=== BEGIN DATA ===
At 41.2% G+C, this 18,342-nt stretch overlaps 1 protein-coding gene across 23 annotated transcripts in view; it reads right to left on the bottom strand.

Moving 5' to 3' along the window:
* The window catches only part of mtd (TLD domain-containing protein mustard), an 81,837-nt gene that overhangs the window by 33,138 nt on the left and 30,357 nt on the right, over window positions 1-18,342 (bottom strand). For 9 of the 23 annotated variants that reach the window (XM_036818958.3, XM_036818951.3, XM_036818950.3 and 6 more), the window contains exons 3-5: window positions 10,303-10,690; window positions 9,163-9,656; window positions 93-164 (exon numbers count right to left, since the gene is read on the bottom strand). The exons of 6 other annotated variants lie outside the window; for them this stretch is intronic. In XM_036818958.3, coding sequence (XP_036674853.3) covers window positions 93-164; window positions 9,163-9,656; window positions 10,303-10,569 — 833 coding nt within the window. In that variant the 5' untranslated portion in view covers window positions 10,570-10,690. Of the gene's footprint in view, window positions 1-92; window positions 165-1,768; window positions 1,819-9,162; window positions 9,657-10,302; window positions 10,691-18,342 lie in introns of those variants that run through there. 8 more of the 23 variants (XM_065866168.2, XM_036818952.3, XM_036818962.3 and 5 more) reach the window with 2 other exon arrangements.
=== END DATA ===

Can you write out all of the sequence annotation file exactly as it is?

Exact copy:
At 41.2% G+C, this 18,342-nt stretch overlaps 1 protein-coding gene across 23 annotated transcripts in view; it reads right to left on the bottom strand.

Moving 5' to 3' along the window:
* The window catches only part of mtd (TLD domain-containing protein mustard), an 81,837-nt gene that overhangs the window by 33,138 nt on the left and 30,357 nt on the right, over window positions 1-18,342 (bottom strand). For 9 of the 23 annotated variants that reach the window (XM_036818958.3, XM_036818951.3, XM_036818950.3 and 6 more), the window contains exons 3-5: window positions 10,303-10,690; window positions 9,163-9,656; window positions 93-164 (exon numbers count right to left, since the gene is read on the bottom strand). The exons of 6 other annotated variants lie outside the window; for them this stretch is intronic. In XM_036818958.3, coding sequence (XP_036674853.3) covers window positions 93-164; window positions 9,163-9,656; window positions 10,303-10,569 — 833 coding nt within the window. In that variant the 5' untranslated portion in view covers window positions 10,570-10,690. Of the gene's footprint in view, window positions 1-92; window positions 165-1,768; window positions 1,819-9,162; window positions 9,657-10,302; window positions 10,691-18,342 lie in introns of those variants that run through there. 8 more of the 23 variants (XM_065866168.2, XM_036818952.3, XM_036818962.3 and 5 more) reach the window with 2 other exon arrangements.